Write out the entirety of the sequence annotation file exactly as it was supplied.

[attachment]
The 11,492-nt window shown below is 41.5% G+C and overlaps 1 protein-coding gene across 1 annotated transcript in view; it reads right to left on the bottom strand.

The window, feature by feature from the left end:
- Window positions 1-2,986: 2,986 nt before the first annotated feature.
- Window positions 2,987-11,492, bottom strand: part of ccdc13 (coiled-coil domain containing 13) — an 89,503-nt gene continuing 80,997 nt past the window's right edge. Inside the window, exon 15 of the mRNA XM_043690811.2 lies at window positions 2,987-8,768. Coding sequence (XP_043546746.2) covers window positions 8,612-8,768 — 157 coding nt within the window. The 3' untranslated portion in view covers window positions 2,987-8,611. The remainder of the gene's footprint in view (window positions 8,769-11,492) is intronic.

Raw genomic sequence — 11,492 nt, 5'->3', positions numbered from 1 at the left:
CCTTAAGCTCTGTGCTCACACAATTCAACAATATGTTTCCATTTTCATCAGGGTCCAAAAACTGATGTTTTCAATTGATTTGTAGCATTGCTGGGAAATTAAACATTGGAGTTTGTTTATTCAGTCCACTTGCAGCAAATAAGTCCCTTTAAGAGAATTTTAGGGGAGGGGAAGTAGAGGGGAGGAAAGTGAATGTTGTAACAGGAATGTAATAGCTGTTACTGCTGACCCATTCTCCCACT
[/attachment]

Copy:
The 11,492-nt window shown below is 41.5% G+C and overlaps 1 protein-coding gene across 1 annotated transcript in view; it reads right to left on the bottom strand.

The window, feature by feature from the left end:
- Window positions 1-2,986: 2,986 nt before the first annotated feature.
- Window positions 2,987-11,492, bottom strand: part of ccdc13 (coiled-coil domain containing 13) — an 89,503-nt gene continuing 80,997 nt past the window's right edge. Inside the window, exon 15 of the mRNA XM_043690811.2 lies at window positions 2,987-8,768. Coding sequence (XP_043546746.2) covers window positions 8,612-8,768 — 157 coding nt within the window. The 3' untranslated portion in view covers window positions 2,987-8,611. The remainder of the gene's footprint in view (window positions 8,769-11,492) is intronic.

Raw genomic sequence — 11,492 nt, 5'->3', positions numbered from 1 at the left:
CCTTAAGCTCTGTGCTCACACAATTCAACAATATGTTTCCATTTTCATCAGGGTCCAAAAACTGATGTTTTCAATTGATTTGTAGCATTGCTGGGAAATTAAACATTGGAGTTTGTTTATTCAGTCCACTTGCAGCAAATAAGTCCCTTTAAGAGAATTTTAGGGGAGGGGAAGTAGAGGGGAGGAAAGTGAATGTTGTAACAGGAATGTAATAGCTGTTACTGCTGACCCATTCTCCCACT